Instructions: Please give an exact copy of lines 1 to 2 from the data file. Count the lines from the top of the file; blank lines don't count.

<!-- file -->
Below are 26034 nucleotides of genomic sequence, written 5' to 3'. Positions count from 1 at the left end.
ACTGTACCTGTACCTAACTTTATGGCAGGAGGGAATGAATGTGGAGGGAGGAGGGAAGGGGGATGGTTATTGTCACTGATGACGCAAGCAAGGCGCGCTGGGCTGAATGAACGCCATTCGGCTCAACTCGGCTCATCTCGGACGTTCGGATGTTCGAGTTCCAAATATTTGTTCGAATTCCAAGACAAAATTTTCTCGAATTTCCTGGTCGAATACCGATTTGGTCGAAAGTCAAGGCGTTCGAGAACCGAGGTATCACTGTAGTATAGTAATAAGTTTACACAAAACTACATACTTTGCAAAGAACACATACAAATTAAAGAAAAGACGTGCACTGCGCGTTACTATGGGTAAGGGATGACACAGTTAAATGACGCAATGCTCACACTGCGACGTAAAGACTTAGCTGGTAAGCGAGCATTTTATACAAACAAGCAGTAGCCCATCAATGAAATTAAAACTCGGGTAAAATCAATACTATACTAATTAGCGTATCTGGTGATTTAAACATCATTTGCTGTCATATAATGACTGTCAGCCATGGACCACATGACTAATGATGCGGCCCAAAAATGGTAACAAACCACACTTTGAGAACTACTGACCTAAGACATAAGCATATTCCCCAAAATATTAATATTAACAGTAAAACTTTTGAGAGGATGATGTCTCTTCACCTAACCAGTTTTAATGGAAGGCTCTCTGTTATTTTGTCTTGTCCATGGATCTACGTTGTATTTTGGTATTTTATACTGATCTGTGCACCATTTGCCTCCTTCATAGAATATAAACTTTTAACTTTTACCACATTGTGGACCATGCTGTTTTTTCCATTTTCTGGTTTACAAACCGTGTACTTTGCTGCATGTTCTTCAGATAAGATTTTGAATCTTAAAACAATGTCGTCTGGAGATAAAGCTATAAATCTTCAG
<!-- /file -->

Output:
Below are 26034 nucleotides of genomic sequence, written 5' to 3'. Positions count from 1 at the left end.
ACTGTACCTGTACCTAACTTTATGGCAGGAGGGAATGAATGTGGAGGGAGGAGGGAAGGGGGATGGTTATTGTCACTGATGACGCAAGCAAGGCGCGCTGGGCTGAATGAACGCCATTCGGCTCAACTCGGCTCATCTCGGACGTTCGGATGTTCGAGTTCCAAATATTTGTTCGAATTCCAAGACAAAATTTTCTCGAATTTCCTGGTCGAATACCGATTTGGTCGAAAGTCAAGGCGTTCGAGAACCGAGGTATCACTGTAGTATAGTAATAAGTTTACACAAAACTACATACTTTGCAAAGAACACATACAAATTAAAGAAAAGACGTGCACTGCGCGTTACTATGGGTAAGGGATGACACAGTTAAATGACGCAATGCTCACACTGCGACGTAAAGACTTAGCTGGTAAGCGAGCATTTTATACAAACAAGCAGTAGCCCATCAATGAAATTAAAACTCGGGTAAAATCAATACTATACTAATTAGCGTATCTGGTGATTTAAACATCATTTGCTGTCATATAATGACTGTCAGCCATGGACCACATGACTAATGATGCGGCCCAAAAATGGTAACAAACCACACTTTGAGAACTACTGACCTAAGACATAAGCATATTCCCCAAAATATTAATATTAACAGTAAAACTTTTGAGAGGATGATGTCTCTTCACCTAACCAGTTTTAATGGAAGGCTCTCTGTTATTTTGTCTTGTCCATGGATCTACGTTGTATTTTGGTATTTTATACTGATCTGTGCACCATTTGCCTCCTTCATAGAATATAAACTTTTAACTTTTACCACATTGTGGACCATGCTGTTTTTTCCATTTTCTGGTTTACAAACCGTGTACTTTGCTGCATGTTCTTCAGATAAGATTTTGAATCTTAAAACAATGTCGTCTGGAGATAAAGCTATAAATCTTCAG